Cytology is the study of cells and is used in many different ways to help diagnose what is going on with our patients. An aspirate can be taken to obtain a sample of cells inside masses or organs to help determine the disease process.
An ear cytology is used to see what kind of infection your pet may have in its ears. This cytology can help determine the severity of the infection and guide the doctor in choosing the correct medications for you pet.
Evaluation of blood cells under the microscope can give the doctor further direction in diagnosing infections and evaluation of anemia.
Fecal Gram Stain
A Fecal Gram Stain is helpful determining certain infections of the gastro-intestinal tract and is commonly performed on patients with diarrhea or loose stool. If your pet is experiencing diarrhea, please bring a sample with you to the appointment for testing.
The fecal flotation is the backbone of intestinal parasite identification. Fecal flotation is primarily used to identify the eggs of the parasites in your pet’s stool. We recommend bringing a fecal sample with you for every visit so we may check your pet for parasites or other infections.
This test is for the detection of Giardia antigens in fecal samples. Symptoms of Giardia include diarrhea, vomiting and anorexia. If your pet is experiencing diarrhea, please bring a sample with you to the appointment for potential testing.
This test is for the detection of canine parvovirus antigen in fecal samples. Parvovirus is a highly contagious disease and the result is vomiting; severe, often fatal, bloody diarrhea; and severe dehydration. It mostly affects young pets that have not been adequately immunized. See our immunizations page for more information.
The biochemical properties of the urine are tested by a urinalysis, and can help to determine the cause of a urinary tract disorder. The presence of blood or white blood cells in the urine indicates inflammation, while a change in the acid content of the urine may indicate infection. Microscopic evidence of crystals may indicate that bladder or kidney stones are present and microscopic evidence of casts (from the kidney) can be an early warning of kidney disease. The concentration of the urine can reflect kidney function and the presence of dehydration. The presence of glucose is suggestive of diabetes. Other biochemical tests can be completed and if infection is suspected, a culture of the urine will be recommended.
Urine Protein Creatinine Ratio (UPC)
The Urine Protein Creatinine Ratio measures urinary protein loss. The UPC Ratio measures urinary protein loss while automatically correcting for variations in urine volume and concentration. It is a helpful diagnostic and screening tool for evaluating kidney function in both dogs and cats.
Diagnostic Blood work
Many tests are available to monitor the progress of common diseases in our patients and is a window into the body to help assess internal organ functions, which cannot be determined based on physical examination alone. Indications of internal organ functions, such as the liver and kidney functions as well as the presence of infection or anemia can be determined. These tests are recommended on a case by case basis to determine what further treatments are necessary.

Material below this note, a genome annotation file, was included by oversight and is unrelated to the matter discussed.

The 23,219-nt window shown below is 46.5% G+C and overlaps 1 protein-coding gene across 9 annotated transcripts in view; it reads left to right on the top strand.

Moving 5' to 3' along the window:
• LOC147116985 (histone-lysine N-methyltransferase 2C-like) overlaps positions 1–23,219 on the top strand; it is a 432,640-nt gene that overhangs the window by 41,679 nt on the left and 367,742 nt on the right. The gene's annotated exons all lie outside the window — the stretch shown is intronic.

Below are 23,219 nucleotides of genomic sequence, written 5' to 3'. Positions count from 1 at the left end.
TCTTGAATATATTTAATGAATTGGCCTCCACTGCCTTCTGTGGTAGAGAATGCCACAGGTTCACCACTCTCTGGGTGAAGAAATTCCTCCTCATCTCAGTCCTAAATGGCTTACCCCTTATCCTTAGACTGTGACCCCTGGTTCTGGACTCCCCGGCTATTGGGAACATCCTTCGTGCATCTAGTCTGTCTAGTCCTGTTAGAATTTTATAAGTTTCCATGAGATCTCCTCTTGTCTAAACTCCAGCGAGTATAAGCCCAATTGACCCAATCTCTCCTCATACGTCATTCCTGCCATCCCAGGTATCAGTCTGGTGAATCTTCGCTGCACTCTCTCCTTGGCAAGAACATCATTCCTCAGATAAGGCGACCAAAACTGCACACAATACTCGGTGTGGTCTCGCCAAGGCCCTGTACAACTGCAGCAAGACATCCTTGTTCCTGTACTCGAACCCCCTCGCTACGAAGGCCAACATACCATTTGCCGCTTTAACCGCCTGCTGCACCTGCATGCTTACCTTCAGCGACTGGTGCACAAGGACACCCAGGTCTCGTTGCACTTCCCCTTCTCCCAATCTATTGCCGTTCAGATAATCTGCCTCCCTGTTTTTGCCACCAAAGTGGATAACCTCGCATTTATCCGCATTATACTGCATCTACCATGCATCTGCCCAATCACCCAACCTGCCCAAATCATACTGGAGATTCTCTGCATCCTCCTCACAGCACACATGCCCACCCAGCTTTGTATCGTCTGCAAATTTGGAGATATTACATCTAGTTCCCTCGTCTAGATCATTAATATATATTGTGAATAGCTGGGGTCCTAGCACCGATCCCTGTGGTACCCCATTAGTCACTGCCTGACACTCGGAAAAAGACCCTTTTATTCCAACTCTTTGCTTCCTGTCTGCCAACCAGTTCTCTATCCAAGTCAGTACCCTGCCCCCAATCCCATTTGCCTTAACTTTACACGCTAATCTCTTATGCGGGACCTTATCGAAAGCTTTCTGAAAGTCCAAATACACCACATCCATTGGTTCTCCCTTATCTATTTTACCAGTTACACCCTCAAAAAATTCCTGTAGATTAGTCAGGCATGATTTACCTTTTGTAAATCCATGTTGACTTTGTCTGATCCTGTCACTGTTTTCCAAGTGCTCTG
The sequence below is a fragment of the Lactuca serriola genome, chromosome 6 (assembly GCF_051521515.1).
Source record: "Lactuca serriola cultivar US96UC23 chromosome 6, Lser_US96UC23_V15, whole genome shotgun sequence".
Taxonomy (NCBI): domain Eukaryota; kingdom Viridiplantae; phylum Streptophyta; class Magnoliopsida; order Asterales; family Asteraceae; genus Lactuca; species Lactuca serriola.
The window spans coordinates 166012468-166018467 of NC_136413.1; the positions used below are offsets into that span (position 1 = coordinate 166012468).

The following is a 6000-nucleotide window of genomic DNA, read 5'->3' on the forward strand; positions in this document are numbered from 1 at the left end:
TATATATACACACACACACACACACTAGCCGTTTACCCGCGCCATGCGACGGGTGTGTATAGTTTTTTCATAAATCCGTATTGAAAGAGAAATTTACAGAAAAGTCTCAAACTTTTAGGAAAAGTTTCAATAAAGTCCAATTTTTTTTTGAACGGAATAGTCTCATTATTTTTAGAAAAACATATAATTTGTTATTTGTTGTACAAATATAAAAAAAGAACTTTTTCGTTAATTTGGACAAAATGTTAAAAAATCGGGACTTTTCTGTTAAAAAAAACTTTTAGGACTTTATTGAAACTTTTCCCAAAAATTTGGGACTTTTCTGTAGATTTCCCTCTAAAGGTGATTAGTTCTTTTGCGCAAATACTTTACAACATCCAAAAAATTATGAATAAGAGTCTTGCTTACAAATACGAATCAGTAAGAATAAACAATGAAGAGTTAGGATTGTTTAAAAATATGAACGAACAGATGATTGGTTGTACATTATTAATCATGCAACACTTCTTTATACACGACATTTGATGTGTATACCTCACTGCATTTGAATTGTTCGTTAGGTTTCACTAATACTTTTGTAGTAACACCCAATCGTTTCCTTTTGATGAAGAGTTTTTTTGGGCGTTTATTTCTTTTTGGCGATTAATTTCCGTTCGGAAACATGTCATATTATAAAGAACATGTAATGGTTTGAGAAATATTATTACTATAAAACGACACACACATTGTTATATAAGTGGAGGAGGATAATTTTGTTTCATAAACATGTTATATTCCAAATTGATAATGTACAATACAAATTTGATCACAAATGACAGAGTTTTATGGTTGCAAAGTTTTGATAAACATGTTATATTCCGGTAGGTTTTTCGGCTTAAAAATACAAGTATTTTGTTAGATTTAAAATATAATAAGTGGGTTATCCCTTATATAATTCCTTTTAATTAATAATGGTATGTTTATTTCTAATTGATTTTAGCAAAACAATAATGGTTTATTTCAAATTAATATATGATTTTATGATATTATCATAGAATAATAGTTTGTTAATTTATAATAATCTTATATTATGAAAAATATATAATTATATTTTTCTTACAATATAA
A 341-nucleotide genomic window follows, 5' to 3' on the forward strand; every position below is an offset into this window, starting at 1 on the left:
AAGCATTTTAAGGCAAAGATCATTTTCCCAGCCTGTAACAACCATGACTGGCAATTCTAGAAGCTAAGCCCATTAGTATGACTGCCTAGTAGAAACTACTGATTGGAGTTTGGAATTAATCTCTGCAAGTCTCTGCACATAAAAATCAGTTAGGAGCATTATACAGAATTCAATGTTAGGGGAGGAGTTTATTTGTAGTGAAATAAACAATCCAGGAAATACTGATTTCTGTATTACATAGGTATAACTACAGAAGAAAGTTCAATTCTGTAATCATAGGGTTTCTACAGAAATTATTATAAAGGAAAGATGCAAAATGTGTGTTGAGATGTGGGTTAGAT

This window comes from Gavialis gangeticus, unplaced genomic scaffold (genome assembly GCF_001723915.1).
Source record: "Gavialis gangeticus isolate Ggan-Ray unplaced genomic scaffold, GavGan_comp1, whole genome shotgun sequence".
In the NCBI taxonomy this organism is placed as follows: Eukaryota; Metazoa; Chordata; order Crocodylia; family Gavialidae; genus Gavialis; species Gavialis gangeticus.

This canine combo test checks the patient for Heartworms, Lyme, Erhlichia, and Anaplasmosis. The doctor may request this test for certain symptoms your pet may present with. Any patient that is limping for an unknown reason, should have this test. For more information about these specific diseases see the explanation in the wellness testing
This in house test provides a quantitative measurement of total T4 in the dog and cat patient. This test can be used as a screening to for hypothyroidism in dogs and hyperthyroidism in cats and for medication monitor on patients currently being treated for thyroid diseases. At times, a thyroid panel sent to an outside lab may be recommended for diagnosis of thyroid related conditions.
This test is used to determine pancreas-specific lipase levels in the blood. When your pet’s symptoms or bloodwork indicate the possibility of pancreatitis, the doctor may request this test to confirm or rule out pancreatitis.
This test can be used in determining endocrine diseases such as Addison’s and Cushing’s disease as well as to monitor the treatment of those diseases. The doctor may order a single Cortisol level or a series of levels (ACTH Stimulation test or Low Dose Dexamethasone Suppression test) depending on your pet’s disease or symptoms.
This test can be used for dogs and cats to give a quantitative measurement of bile acids for the evaluation of liver function. Usually, two tests are required to give diagnostic information. The first sample is drawn, then the patient is fed and another test is drawn about two hours later.
This simple blood test can be used to determine pregnancy in dogs 30 days after breeding.
This in house blood test is a convenient semi-quantitative measurement of progesterone levels to help determine breeding readiness in dogs. For a more accurate progesterone test there is a send out Progesterone Level available.
Brucellosis Antibody Test
Canine brucellosis is a chronic infection with Brucella canis that causes mild to severe reproductive symptoms. The brucellosis antibody test is a common test requested for breeding dogs.